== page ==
Lucy McCallum to replace retiring Helen Murrell as ACT Supreme Court chief justice | The Canberra Times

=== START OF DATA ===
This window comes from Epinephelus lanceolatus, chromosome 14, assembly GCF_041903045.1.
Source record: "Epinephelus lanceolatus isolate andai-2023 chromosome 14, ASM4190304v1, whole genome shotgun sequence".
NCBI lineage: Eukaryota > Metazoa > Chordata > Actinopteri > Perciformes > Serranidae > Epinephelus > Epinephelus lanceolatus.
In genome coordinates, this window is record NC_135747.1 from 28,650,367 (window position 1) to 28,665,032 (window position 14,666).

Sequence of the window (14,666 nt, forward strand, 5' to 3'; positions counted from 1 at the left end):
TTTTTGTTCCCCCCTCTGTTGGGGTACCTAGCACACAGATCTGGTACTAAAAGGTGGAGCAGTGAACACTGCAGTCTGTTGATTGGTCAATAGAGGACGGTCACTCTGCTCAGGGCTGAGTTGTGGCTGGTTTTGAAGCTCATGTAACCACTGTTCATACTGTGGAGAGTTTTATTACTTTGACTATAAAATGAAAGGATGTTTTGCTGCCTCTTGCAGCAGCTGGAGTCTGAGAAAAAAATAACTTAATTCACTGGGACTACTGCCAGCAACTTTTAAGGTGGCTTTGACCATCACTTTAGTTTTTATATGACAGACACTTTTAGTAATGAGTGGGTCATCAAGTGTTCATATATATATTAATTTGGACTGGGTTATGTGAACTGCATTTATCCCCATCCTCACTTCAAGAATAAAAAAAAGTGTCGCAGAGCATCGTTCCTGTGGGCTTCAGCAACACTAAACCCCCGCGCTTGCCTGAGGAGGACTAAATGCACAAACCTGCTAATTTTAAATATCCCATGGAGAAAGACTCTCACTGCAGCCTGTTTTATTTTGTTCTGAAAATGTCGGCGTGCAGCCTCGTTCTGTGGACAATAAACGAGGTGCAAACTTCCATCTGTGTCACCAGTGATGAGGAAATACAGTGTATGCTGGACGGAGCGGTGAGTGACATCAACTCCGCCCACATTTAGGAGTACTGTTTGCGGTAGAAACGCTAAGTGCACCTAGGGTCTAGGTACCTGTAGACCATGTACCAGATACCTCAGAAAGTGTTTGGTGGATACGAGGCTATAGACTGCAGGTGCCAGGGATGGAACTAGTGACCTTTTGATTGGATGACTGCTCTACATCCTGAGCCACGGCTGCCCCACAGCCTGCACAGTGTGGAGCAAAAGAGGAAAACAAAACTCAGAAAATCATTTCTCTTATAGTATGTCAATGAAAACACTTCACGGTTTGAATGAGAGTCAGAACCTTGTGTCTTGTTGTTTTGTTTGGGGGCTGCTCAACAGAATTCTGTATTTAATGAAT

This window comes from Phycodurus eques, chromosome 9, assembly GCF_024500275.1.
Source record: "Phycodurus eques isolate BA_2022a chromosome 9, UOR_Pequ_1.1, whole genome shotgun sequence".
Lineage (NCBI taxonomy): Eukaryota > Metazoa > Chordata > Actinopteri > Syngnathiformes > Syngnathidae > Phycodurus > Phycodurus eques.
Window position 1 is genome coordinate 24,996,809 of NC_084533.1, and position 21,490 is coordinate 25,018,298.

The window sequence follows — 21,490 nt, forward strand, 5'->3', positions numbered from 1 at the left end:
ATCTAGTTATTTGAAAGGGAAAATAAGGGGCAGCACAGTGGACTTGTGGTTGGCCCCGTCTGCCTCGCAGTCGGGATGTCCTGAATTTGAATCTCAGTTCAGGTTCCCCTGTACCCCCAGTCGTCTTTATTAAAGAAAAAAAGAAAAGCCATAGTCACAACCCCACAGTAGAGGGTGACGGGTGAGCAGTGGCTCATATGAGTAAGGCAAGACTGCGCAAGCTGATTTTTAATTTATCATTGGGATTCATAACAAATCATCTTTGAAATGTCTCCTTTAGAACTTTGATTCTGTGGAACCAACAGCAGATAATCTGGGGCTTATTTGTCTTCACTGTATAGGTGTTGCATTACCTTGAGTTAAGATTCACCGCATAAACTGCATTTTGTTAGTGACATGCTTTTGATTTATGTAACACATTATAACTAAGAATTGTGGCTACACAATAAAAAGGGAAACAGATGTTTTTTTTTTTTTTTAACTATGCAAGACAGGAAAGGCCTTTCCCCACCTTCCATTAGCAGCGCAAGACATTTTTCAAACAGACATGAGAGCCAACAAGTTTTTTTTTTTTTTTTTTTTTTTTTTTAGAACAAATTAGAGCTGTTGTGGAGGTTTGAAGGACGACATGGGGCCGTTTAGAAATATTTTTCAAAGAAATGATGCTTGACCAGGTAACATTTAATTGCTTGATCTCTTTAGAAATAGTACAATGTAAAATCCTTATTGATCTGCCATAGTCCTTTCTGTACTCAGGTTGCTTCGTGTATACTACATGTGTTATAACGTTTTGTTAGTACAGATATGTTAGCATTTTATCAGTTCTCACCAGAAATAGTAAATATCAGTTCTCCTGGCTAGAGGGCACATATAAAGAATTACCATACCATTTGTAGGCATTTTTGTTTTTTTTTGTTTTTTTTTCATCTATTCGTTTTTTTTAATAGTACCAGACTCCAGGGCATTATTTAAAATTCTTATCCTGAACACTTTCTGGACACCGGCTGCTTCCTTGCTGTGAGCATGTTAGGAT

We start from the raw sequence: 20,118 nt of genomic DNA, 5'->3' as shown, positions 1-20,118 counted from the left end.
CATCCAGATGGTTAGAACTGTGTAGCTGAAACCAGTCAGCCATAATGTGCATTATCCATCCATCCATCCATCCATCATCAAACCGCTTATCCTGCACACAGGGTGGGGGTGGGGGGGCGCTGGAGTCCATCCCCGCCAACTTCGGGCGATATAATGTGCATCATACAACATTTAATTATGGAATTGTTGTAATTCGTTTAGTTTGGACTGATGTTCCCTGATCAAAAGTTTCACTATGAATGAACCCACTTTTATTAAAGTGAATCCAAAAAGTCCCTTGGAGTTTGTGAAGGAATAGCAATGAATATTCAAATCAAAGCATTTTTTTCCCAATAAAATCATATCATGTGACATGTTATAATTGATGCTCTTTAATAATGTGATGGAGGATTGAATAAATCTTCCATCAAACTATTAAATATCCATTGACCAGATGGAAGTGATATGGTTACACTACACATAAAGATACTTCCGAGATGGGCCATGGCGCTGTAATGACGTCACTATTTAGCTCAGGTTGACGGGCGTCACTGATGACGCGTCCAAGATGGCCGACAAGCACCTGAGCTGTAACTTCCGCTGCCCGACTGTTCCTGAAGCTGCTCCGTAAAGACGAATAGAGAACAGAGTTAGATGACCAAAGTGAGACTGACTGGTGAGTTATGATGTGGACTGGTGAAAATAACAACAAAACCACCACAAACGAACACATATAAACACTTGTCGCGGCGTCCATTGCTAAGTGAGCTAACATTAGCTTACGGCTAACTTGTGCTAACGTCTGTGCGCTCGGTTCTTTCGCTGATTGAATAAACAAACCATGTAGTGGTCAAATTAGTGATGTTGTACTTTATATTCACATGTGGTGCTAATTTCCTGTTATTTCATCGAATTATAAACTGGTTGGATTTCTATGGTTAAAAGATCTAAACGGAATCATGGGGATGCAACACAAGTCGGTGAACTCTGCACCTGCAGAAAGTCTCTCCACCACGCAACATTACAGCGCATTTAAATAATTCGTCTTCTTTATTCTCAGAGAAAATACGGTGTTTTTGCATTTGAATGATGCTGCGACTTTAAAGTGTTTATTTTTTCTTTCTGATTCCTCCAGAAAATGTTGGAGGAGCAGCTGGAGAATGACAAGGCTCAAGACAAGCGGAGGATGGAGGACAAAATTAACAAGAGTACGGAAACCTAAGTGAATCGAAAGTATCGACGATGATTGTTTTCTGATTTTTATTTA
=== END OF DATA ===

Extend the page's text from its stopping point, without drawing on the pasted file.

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The ACT’s next chief justice hopes to address the overrepresentation of Indigenous people behind bars, saying this “national tragedy” requires an approach that is not just “white people telling blackfellas what to do”. Justice Lucy McCallum says she is also keen to look at anything that might reduce the overall number of people in prison, signalling an intention to prioritise new ways of rehabilitating offenders over “endless punitive measures”. The experienced judge made candid comments outside the ACT Supreme Court on Tuesday following the announcement she will take on its top job in March. Justice McCallum, who is currently on the NSW Court of Appeal bench, will become the ACT’s sixth chief justice when she replaces the retiring Helen Murrell. The appointment will bring Justice McCallum, a NSW Supreme Court judge since 2008, back to the territory more than 30 years after she worked as a prosecutor in Canberra. She made a brief visit to the city with her partner on Tuesday afternoon, joking that there were “certainly more restaurants” these days. “We’ve just come to Canberra today and, driving around, I’m surprised so much still feels and looks the same,” the judge said. “It’s a very friendly town.” Justice McCallum, who plans to live in a rural setting with her horses, dogs and “caravan of animals”, left the ACT in 1990 when self-government was still very new. She told reporters she was excited about working with the current government, to the extent that was appropriate, now the system was firmly entrenched. “From my own personal point of view, in terms of criminal justice, I’m keen to look at any policies and proposals that will be directed to rehabilitation rather than endless punitive measures,” Justice McCallum said. “Overcrowding in prisons is a problem for all Australians. “It’s expensive, and it doesn’t necessarily address the problems that take people to prison. “I’m interested in looking at any measures that will improve the incarceration rates and improve the rehabilitation rates for offenders.” Justice McCallum noted her particular interest in addressing the nationwide problem of Indigenous people being overrepresented in prisons. The most recent Australian Bureau of Statistics data shows Aboriginal and Torres Strait Islander people are locked up at a rate of 1768 people per 100,000 adults in the ACT. When looking at the entire ACT population, that falls to 112 people per 100,000 adults. MORE COURT AND CRIME NEWS: Justice McCallum said most Australian judges would regard the overrepresentation issue as “a national tragedy”. “I do have some ideas [to address this] that I’ve been developing myself for a number of years, but I don’t have the feel for this jurisdiction that I would need to have to articulate whether those are good ideas at the moment,” she said. “I think one thing is to develop systems that engage respectfully with those communities. “It can’t be white people telling blackfellas what to do. “We have to engage respectfully and hopefully get Indigenous elders on board.” Justice McCallum acknowledged that Chief Justice Murrell, the first woman to ever hold the ACT Supreme Court’s top job, would be “a hard act to follow”. Chief Justice Murrell has spent eight years at the helm, with her tenure marked by things like the construction of a new courthouse, the introduction of drug and alcohol treatment orders as a sentencing option, and the tough task of keeping cases running during the COVID-19 pandemic. Justice McCallum said the work of her predecessor had helped create “an extremely strong court”. ACT Attorney-General Shane Rattenbury also paid tribute to Chief Justice Murrell, who will retire in March, saying “all Canberrans owe her a debt of gratitude for her outstanding contributions to the ACT’s system of justice”. Mr Rattenbury said Justice McCallum was the pick of a “high-calibre” field of 17 applicants to replace the outgoing trailblazer. He added that he hoped a new resident judge would be appointed by February to fill the vacancy created by the recent retirement of Justice John Burns. Our journalists work hard to provide local, up-to-date news to the community. This is how you can continue to access our trusted content:



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